I mention the other folks along the trail because, unfortunately, this was among the more crowded ones we’ve been on. The result? Disneyland-esque lines to climb into the cliff dwellings, which rubbed me the wrong way at a site residents of the local pueblos still consider sacred. The wait, however, was worth it.
It was a pretty amazing way to immerse yourself in what life was like for residents of the area for hundreds or thousands of years before Spanish explorers arrived in the 16th and 17th centuries. Not to mention, it’s just beautiful as hell.
After a grueling (not really) 2-mile hike, we decided to soothe our aching (not really) muscles at one of New Mexico’s best hot springs, Ojo Caliente. The springs are part of a resort set along the Ojo Caliente River about an hour north of Santa Fe. After dragging Morgan all over the fifth-largest state in the country for two weeks, I felt it was the least I could do to schedule us some relaxation.
There are more than a half-dozen pools here, ranging from the pebble-floored Iron Pool, to the enclosed Soda Pool for digestive issues, to the actually-not-dangerous-but-still-don’t-drink-it Arsenic Pool. We tried them all, except for the large cold pool, and the Mud Pool, where the setting sun wouldn’t allow us to “bake” as directed.
But the star of the show was our very own private pool we reserved for an hour-long soak. It was, in short, perfect. The water was the right temperature (hot, but not too hot), the air was right (dry and cold, but not too cold), we had a roaring fire of pinon wood, and a giant cliff in front of us for a view.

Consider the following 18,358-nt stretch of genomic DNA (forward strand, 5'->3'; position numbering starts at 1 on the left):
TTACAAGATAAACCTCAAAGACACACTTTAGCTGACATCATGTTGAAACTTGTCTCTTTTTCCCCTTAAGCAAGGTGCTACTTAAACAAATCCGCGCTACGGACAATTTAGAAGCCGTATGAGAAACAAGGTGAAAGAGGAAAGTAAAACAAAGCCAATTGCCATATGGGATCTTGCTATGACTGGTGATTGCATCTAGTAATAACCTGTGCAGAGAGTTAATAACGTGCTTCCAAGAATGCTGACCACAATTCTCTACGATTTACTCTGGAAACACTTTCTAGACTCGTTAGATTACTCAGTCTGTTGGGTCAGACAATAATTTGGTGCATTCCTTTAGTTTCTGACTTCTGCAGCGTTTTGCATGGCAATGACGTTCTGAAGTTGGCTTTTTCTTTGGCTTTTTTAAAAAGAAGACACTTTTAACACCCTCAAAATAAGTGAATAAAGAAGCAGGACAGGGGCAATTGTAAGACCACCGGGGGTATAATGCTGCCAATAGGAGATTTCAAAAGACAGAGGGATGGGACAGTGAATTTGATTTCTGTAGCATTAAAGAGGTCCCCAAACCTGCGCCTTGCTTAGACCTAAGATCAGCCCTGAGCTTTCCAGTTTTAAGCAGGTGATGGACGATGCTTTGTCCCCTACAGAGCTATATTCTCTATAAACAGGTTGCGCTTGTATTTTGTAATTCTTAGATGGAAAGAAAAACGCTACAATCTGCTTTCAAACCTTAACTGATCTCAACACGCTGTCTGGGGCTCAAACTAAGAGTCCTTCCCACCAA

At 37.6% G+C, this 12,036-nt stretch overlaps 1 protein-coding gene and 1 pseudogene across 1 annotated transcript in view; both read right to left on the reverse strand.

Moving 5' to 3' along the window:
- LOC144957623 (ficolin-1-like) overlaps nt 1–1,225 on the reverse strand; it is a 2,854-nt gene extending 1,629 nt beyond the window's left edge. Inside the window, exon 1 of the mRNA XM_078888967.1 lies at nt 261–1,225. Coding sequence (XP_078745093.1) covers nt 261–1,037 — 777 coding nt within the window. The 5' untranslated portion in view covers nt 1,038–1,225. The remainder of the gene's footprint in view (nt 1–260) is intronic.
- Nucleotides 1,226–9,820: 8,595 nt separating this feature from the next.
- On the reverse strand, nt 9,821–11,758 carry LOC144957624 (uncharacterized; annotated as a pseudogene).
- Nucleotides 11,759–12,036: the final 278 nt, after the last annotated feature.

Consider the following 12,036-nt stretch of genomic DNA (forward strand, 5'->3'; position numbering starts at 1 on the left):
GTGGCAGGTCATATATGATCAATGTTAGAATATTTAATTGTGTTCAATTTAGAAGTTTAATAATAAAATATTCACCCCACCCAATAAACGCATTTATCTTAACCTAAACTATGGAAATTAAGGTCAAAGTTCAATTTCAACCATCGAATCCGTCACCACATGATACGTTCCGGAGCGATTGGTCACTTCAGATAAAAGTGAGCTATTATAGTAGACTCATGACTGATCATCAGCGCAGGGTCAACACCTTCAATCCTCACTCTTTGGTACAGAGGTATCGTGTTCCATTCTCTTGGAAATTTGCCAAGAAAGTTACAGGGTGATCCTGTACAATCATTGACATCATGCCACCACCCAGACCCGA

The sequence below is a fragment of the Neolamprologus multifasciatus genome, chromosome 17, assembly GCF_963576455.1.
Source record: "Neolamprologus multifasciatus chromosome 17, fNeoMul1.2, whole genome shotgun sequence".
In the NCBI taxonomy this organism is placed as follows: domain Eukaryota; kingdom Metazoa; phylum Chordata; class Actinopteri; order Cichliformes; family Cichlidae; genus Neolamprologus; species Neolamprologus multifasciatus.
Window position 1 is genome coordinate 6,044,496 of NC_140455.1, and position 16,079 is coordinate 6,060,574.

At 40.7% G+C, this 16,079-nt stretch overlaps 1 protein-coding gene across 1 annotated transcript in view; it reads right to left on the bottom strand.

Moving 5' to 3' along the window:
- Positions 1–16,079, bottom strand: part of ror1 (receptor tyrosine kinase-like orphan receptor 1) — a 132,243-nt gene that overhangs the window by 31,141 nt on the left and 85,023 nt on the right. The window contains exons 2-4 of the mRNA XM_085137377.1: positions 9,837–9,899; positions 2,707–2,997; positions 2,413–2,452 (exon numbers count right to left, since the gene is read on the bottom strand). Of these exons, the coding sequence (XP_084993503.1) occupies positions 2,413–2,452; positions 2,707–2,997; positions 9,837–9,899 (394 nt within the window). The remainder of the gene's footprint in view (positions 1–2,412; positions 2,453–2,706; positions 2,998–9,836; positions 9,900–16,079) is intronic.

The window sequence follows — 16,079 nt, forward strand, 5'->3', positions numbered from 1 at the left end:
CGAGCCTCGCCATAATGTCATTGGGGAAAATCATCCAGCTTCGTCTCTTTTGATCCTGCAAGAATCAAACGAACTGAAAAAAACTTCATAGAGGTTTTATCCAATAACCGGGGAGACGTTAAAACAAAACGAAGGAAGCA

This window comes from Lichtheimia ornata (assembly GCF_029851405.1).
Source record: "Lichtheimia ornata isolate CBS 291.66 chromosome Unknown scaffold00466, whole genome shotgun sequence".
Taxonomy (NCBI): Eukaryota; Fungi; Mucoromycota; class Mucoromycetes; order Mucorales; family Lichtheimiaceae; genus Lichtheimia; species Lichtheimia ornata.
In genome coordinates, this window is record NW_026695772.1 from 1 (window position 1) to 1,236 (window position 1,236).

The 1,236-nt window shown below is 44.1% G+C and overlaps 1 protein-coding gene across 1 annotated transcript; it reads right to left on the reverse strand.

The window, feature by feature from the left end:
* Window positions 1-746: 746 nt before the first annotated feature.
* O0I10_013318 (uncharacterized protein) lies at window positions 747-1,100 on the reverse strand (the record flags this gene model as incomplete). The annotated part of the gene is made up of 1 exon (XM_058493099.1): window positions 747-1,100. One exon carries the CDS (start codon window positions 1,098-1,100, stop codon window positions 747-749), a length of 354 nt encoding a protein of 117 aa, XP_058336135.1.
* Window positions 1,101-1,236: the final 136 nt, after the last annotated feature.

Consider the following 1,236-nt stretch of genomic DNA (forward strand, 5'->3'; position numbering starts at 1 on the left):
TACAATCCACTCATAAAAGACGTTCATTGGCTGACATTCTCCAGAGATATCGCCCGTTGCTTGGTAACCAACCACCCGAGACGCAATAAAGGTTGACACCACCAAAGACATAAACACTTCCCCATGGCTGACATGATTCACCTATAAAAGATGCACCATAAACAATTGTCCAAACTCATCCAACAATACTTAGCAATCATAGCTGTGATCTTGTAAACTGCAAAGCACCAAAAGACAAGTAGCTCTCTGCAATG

I’m not going to say I considered barricading us in there and living as squatters, but the thought did cross my mind. We soaked away the afternoon and returned to Santa Fe as the sun set over the mountains.
We’ve got a bit less than two weeks left in The City Different, and there’s still more stuff to do than we could possibly tackle. From here, we head on to Tucson, Arizona, a different desert that will be 30-50 degrees warmer than our current home – with a brief interlude in our former stop of New Orleans for a friend’s wedding. In the meantime, we’ll focus on staying hydrated, eating plentiful amounts of New Mexican food, and hopefully enjoying our last cold days for quite a while.
From 7,199 feet above sea level,
Nick and Morgan